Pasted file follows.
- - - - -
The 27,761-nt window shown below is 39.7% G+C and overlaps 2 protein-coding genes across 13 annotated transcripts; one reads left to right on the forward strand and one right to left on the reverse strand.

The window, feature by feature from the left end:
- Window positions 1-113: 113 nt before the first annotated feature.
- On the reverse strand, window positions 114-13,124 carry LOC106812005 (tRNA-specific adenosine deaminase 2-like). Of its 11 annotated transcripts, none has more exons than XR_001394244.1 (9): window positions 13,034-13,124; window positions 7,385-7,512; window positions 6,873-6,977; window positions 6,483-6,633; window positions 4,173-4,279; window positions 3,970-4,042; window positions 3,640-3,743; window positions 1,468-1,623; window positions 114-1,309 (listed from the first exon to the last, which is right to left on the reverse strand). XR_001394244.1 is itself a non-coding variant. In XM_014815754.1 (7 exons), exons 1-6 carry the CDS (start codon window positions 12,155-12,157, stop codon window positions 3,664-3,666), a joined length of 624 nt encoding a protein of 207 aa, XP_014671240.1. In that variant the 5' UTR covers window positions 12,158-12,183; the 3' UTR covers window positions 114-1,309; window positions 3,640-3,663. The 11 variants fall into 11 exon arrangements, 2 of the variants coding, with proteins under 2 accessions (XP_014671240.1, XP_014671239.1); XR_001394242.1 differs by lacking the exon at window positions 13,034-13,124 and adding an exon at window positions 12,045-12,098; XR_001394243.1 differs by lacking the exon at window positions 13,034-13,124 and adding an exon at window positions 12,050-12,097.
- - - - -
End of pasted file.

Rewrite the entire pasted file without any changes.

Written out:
The 27,761-nt window shown below is 39.7% G+C and overlaps 2 protein-coding genes across 13 annotated transcripts; one reads left to right on the forward strand and one right to left on the reverse strand.

The window, feature by feature from the left end:
- Window positions 1-113: 113 nt before the first annotated feature.
- On the reverse strand, window positions 114-13,124 carry LOC106812005 (tRNA-specific adenosine deaminase 2-like). Of its 11 annotated transcripts, none has more exons than XR_001394244.1 (9): window positions 13,034-13,124; window positions 7,385-7,512; window positions 6,873-6,977; window positions 6,483-6,633; window positions 4,173-4,279; window positions 3,970-4,042; window positions 3,640-3,743; window positions 1,468-1,623; window positions 114-1,309 (listed from the first exon to the last, which is right to left on the reverse strand). XR_001394244.1 is itself a non-coding variant. In XM_014815754.1 (7 exons), exons 1-6 carry the CDS (start codon window positions 12,155-12,157, stop codon window positions 3,664-3,666), a joined length of 624 nt encoding a protein of 207 aa, XP_014671240.1. In that variant the 5' UTR covers window positions 12,158-12,183; the 3' UTR covers window positions 114-1,309; window positions 3,640-3,663. The 11 variants fall into 11 exon arrangements, 2 of the variants coding, with proteins under 2 accessions (XP_014671240.1, XP_014671239.1); XR_001394242.1 differs by lacking the exon at window positions 13,034-13,124 and adding an exon at window positions 12,045-12,098; XR_001394243.1 differs by lacking the exon at window positions 13,034-13,124 and adding an exon at window positions 12,050-12,097.